Tokyo Daytripper: Jougan-ji a.k.a. The ‘Lost In Translation’ Temple

When I first compiled the filming locations for ‘Lost In Translation‘ (2003) four years ago (and subsequently updated them in 2011) there was already much written about the Park Hyatt Hotel, Shibuya crossing and the karaoke room which Bob (Bill Murray) and Charlotte (Scarlett Johanson) sang in. However, some of the other locations were pretty limited in detail such as the shabu shabu and sushi restaurants as well as the strip club scene place, the nightclub and the temple where Charlotte is seen walking around in the rain.

Jougan-ji is that very temple but as its not famous there’s still very little about it on the internet. It is actually quite a difficult place to find as its located on a highway (route 317)  just inside Nakano-ku bordering Shinjuku-ku. The temple gets a massive 38 seconds of screen time!

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The two screenshot match-ups above were taken four years apart and whilst my jacket is still the same old one there is a bit more hair on top now! As for the two match-upsbelow they were taken at the main hall which I’m sure you can enter but I tend not to go in such places as I don’t like to interfere with religion in any way!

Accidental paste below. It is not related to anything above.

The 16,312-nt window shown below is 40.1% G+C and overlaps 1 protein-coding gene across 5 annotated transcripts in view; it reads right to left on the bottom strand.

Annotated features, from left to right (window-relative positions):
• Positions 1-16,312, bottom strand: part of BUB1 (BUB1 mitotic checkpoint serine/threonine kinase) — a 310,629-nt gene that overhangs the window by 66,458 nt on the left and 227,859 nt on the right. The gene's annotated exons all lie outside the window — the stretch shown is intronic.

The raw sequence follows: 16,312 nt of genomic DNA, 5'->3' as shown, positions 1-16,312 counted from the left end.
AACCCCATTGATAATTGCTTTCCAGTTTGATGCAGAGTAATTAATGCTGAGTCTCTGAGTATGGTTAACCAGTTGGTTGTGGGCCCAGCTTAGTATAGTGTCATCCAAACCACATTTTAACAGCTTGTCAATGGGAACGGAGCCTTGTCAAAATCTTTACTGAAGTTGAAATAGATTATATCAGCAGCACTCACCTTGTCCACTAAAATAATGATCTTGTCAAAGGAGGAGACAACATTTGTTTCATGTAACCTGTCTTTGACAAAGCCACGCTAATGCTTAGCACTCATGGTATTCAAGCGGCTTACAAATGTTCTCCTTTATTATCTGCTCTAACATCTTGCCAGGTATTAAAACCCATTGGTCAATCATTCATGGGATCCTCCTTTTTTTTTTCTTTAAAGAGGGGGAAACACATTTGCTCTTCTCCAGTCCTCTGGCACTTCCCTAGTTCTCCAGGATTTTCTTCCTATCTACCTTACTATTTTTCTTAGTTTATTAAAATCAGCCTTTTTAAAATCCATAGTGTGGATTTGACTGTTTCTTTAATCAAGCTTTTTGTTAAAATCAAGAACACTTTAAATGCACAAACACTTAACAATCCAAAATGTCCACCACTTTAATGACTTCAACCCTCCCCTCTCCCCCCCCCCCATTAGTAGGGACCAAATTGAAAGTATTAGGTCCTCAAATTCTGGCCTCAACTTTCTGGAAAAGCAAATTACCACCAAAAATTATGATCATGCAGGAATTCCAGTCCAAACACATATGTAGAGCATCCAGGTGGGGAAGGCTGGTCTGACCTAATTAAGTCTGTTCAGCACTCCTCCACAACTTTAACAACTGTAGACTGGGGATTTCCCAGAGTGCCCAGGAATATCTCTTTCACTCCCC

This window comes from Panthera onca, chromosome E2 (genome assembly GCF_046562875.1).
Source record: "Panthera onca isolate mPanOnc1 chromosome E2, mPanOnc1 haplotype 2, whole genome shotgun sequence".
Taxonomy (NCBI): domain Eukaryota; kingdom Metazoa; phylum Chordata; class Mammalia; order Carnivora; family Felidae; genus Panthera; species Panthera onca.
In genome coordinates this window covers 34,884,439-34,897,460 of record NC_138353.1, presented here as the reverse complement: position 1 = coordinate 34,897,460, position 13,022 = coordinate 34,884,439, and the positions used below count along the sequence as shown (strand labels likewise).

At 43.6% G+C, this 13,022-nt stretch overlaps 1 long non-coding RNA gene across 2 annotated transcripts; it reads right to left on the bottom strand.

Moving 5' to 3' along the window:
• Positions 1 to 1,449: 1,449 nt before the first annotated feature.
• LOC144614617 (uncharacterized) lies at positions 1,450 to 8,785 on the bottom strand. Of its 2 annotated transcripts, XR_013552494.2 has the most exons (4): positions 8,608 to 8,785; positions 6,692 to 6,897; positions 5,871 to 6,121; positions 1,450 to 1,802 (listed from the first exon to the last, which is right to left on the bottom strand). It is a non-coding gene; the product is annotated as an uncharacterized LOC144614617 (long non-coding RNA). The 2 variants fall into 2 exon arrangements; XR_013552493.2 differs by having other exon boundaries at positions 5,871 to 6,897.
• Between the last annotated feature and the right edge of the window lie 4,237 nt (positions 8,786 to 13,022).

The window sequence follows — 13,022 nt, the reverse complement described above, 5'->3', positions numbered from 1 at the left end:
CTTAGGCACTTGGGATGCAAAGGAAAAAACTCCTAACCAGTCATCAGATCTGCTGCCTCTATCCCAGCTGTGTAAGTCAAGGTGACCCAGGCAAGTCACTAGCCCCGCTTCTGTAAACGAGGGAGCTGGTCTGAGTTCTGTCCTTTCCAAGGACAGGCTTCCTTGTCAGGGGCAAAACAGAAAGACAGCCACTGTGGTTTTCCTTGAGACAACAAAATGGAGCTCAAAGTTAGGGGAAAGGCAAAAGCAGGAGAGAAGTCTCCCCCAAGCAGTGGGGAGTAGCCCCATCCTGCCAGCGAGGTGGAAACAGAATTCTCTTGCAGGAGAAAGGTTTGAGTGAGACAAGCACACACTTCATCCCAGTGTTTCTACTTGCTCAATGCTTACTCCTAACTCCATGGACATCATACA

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So thats the movie locations out of the way and now for the rest of the temple which is quite an interesting little place. The actual address is Honcho 2-26, Nakano-ku and the closest station is Nakano-Sakaue on the Marunouchi and Oedo lines. It’s a seven minute walk from there and once you pass a fairly big 100 yen shop you’re nearly there. It’s on the right hand-side if you’re coming from that station. The photos below show what its like from the outside coming from the other side.

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Once you’ve gone through the white arch there’s a big open area for parking and all around, the place is dotted with little statues and temple buildings. You can get a free pamphlet about the beginnings of Jougan-ji at the main temple and it even includes a whole page in perfect English featuring an interesting story from over 600 years ago.

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A cemetry can be found behind the view below left which we first see in ‘Lost In Translation‘ after 11:58 minutes. Overall, its a nice place but not quite as tranquil and spiritual as in the film where the moment was further aided by the ‘Air‘ soundtrack.

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You can see the complete ‘Lost In Translation’ filming locations here.